Green design is a broad heading that includes a number of concepts involved in the Chicago Water Agenda. For your convenience, we provide links and information associated with the concept of Green Design, even though they are drawn from other agenda items.
We provide the following information for each of the recommended Best Management Practice approaches:
- a description of the Green Design, its effectiveness and other benefits
- applicability to different urban development and redevelopment settings
- maintenance considerations
- cost considerations compared to conventional designs
“Chicago’s world-class status is owed largely to its position at the confluence of the Chicago River and Lake Michigan. These waterways signified transportation and trade to Chicago settlers and continue to attract millions of visitors to our city every year.
Beyond the Lake Michigan shoreline, our water resources extend beyond, and beneath, the City. They are the Chicago River, Lake Calumet, the Calumet River, thousands of acres of wetlands, creeks, streams, and lagoons, as well as canals and channels.
Equally important are the thousands of miles of pipes, man-made tributaries, that have – for over a hundred years – delivered drinking water and helped us manage stormwater.
“These resources are critical to our public health, safety, economy and quality of life. They provide recreational opportunities like boating, fishing and swimming. Our waterways provide natural experiences in an urban setting. We are fortunate to live near some of the cleanest drinking water in the world.” City of Chicago’s Water Agenda 2003.
This guide is intended to be a first step in addressing the challenge of better managing our water. Specifically, it provides guidance to developers, residents, and other community members on methods to protect our water resources by reducing the amount of stormwater draining into the sewer system and local waterways.
Stormwater runoff from developed land in the City of Chicago causes a number of problems when it is not effectively managed. Excess stormwater can cause basement and street flooding, as well as overflows to the Chicago River and backflows to Lake Michigan that result in beach closings. Where stormwater is discharged directly to waterways, such as the Chicago River, it degrades water quality. Since most runoff in the City is captured by combined sewers and routed to treatment plants, increased runoff raises the cost of wastewater pumping and treatment by the Metropolitan Water Reclamation District.
When does stormwater become a problem rather than a resource? First, we need to understand how stormwater moves through the City. Increased stormwater runoff is caused principally by impervious (impenetrable) surfaces – conventional rooftops, parking lots, roads, alleys, playgrounds, and sidewalks. Developers typically seek to rapidly move stormwater away from the development site via gutters, sewers and artificial channels. While this approach is intended to prevent local flooding and undesired water ponding, it may actually cause flooding. It also short-circuits the opportunity for water to naturally soak into the ground – to water plants and recharge groundwater resources.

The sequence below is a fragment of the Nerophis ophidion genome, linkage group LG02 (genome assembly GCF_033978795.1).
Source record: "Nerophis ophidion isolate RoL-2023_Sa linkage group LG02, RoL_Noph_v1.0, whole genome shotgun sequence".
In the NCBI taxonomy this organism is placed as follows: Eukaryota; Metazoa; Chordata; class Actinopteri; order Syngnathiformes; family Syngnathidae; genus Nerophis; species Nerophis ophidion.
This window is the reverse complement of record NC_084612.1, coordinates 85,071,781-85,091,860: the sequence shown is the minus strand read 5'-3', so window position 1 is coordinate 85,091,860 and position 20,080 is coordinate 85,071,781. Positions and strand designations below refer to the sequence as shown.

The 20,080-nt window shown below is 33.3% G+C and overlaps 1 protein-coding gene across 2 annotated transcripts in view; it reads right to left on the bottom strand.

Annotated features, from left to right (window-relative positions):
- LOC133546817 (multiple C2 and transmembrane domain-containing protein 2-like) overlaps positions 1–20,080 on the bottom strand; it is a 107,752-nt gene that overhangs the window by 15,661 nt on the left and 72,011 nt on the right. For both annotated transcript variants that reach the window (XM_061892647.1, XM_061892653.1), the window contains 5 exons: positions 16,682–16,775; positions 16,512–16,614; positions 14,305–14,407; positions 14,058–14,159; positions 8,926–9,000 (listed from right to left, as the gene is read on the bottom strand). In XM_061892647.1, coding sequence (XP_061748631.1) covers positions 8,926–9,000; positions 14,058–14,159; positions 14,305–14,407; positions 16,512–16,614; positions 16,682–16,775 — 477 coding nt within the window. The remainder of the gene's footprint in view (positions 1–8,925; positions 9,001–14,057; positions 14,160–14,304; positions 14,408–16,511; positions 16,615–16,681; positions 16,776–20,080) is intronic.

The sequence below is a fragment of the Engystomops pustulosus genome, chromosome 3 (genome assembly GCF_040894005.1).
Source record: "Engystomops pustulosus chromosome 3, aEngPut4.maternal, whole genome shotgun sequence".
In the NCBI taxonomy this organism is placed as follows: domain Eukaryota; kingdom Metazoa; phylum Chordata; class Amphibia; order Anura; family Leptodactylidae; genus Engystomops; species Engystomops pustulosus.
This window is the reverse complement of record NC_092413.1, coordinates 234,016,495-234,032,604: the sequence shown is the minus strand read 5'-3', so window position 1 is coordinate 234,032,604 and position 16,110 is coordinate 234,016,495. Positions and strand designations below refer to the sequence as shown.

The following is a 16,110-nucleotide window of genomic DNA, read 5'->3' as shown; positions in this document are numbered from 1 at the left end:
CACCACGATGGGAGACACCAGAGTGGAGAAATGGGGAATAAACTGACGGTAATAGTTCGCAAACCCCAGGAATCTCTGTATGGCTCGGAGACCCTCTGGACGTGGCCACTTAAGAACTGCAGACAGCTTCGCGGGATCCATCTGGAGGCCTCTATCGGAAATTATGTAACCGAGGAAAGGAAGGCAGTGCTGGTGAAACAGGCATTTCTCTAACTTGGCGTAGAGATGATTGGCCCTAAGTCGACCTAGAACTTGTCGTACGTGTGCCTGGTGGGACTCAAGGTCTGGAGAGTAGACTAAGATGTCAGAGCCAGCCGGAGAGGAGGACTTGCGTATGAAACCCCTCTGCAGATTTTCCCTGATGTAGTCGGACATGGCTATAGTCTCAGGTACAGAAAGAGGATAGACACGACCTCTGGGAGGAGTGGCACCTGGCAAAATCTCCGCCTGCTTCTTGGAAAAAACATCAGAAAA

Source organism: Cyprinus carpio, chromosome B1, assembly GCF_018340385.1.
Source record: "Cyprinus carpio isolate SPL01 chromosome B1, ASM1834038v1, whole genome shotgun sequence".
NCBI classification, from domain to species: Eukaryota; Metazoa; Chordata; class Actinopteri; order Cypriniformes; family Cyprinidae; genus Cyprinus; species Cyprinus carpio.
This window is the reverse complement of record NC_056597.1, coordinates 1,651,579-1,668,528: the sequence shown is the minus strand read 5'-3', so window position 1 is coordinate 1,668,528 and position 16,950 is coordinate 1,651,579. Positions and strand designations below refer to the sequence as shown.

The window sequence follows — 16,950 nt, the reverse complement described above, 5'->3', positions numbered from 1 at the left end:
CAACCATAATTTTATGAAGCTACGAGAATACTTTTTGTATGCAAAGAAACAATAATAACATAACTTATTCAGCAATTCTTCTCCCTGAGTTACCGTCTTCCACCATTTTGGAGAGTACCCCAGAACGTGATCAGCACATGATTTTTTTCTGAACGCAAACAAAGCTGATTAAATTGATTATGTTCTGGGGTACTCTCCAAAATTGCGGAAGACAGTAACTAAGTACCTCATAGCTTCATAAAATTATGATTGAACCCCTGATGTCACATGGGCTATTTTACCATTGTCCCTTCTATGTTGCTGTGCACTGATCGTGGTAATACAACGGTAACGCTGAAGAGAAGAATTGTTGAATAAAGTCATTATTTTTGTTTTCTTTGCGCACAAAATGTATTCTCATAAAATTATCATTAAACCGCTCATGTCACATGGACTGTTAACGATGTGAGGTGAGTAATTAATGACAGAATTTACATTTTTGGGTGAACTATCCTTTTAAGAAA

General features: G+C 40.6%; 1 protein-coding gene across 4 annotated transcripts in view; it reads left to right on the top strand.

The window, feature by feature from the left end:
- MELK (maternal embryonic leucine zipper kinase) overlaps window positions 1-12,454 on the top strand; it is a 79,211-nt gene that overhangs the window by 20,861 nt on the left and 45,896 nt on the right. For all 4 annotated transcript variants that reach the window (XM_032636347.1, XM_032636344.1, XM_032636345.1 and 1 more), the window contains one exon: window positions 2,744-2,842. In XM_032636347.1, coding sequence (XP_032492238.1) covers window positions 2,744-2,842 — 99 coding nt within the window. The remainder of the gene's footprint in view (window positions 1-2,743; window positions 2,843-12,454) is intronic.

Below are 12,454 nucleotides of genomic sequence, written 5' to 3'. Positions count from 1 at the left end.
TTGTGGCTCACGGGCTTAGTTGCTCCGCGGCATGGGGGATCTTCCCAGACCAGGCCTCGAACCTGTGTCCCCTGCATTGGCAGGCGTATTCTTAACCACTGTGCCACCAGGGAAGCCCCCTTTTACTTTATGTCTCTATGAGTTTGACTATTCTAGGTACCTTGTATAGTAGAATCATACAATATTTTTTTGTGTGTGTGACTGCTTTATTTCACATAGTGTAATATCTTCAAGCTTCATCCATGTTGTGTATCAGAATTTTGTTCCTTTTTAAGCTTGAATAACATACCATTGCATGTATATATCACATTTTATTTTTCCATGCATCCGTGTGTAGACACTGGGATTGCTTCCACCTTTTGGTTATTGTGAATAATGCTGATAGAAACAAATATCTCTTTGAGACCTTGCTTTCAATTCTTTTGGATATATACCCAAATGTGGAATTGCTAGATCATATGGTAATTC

Fortunately, there are both proven and evolving alternatives to conventional drainage techniques and site designs that can substantially reduce surface runoff quantities and resultant pollutant loadings. These alternative development techniques, commonly called Best Management Practices or BMPs, are aimed at soaking up every drop of rainwater close to where it falls. Common goals of Best Management Practices are to:
- reduce the amount of impervious surface areas to reduce stormwater runoff
- utilize the landscape and soils to naturally move, store and filter stormwater runoff before it leaves the development site
While it is true that some of the Best Management Practices recommended in this guide will require a rethinking of current stormwater design philosophy, there are many opportunities to incorporate the recommended approaches on most development sites, including design layouts for individual buildings and larger developments. Many of these practices can reduce both construction costs and long-term maintenance costs. Every development can benefit by applying Best Management Practices. In assessing which practices are best for a site, it’s necessary to consider site features, size, location and usage.
In some cases, concerns have been raised about maintenance, public safety, and aesthetics. Developers sometimes perceive environmentally conscious designs as being more expensive and less marketable to buyers. They are also concerned about possible time delays in getting approvals for non-conventional project designs. These types of concerns generally can be addressed through better information, improved design guidance, and public education.
A number of national organizations, such as the Urban Land Institute, National Association of Home Builders, and American Society of Civil Engineers have clearly documented the rationale for and advantages of alternative site design approaches incorporating Best Management Practices.
Natural drainage practices, in combination with design approaches that minimize impervious areas, can significantly reduce development costs. These savings can improve construction affordability and maintain acceptable standards of public health, safety and welfare.